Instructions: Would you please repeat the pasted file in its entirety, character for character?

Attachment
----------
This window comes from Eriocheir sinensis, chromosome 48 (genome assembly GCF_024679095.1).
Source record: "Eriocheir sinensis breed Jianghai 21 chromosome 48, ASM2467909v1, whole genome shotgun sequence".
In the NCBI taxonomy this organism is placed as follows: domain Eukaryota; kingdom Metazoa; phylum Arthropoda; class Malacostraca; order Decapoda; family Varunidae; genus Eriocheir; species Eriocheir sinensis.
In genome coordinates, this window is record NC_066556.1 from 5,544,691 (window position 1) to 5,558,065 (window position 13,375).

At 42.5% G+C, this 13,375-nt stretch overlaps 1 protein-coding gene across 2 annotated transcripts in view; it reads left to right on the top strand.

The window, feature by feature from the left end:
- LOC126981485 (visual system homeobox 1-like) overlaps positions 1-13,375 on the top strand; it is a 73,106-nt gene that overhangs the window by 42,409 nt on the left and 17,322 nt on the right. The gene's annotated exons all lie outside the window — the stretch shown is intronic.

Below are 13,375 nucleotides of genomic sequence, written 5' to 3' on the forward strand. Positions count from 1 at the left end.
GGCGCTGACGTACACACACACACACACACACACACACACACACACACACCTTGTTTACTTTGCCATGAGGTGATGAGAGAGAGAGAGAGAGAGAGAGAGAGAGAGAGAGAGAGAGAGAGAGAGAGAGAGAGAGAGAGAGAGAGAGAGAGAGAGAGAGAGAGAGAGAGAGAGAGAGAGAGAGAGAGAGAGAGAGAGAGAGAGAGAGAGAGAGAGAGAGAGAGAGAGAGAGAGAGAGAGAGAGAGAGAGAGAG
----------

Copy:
This window comes from Eriocheir sinensis, chromosome 48 (genome assembly GCF_024679095.1).
Source record: "Eriocheir sinensis breed Jianghai 21 chromosome 48, ASM2467909v1, whole genome shotgun sequence".
In the NCBI taxonomy this organism is placed as follows: domain Eukaryota; kingdom Metazoa; phylum Arthropoda; class Malacostraca; order Decapoda; family Varunidae; genus Eriocheir; species Eriocheir sinensis.
In genome coordinates, this window is record NC_066556.1 from 5,544,691 (window position 1) to 5,558,065 (window position 13,375).

At 42.5% G+C, this 13,375-nt stretch overlaps 1 protein-coding gene across 2 annotated transcripts in view; it reads left to right on the top strand.

The window, feature by feature from the left end:
- LOC126981485 (visual system homeobox 1-like) overlaps positions 1-13,375 on the top strand; it is a 73,106-nt gene that overhangs the window by 42,409 nt on the left and 17,322 nt on the right. The gene's annotated exons all lie outside the window — the stretch shown is intronic.

Below are 13,375 nucleotides of genomic sequence, written 5' to 3' on the forward strand. Positions count from 1 at the left end.
GGCGCTGACGTACACACACACACACACACACACACACACACACACACACCTTGTTTACTTTGCCATGAGGTGATGAGAGAGAGAGAGAGAGAGAGAGAGAGAGAGAGAGAGAGAGAGAGAGAGAGAGAGAGAGAGAGAGAGAGAGAGAGAGAGAGAGAGAGAGAGAGAGAGAGAGAGAGAGAGAGAGAGAGAGAGAGAGAGAGAGAGAGAGAGAGAGAGAGAGAGAGAGAGAGAGAGAGAGAGAGAGAGAG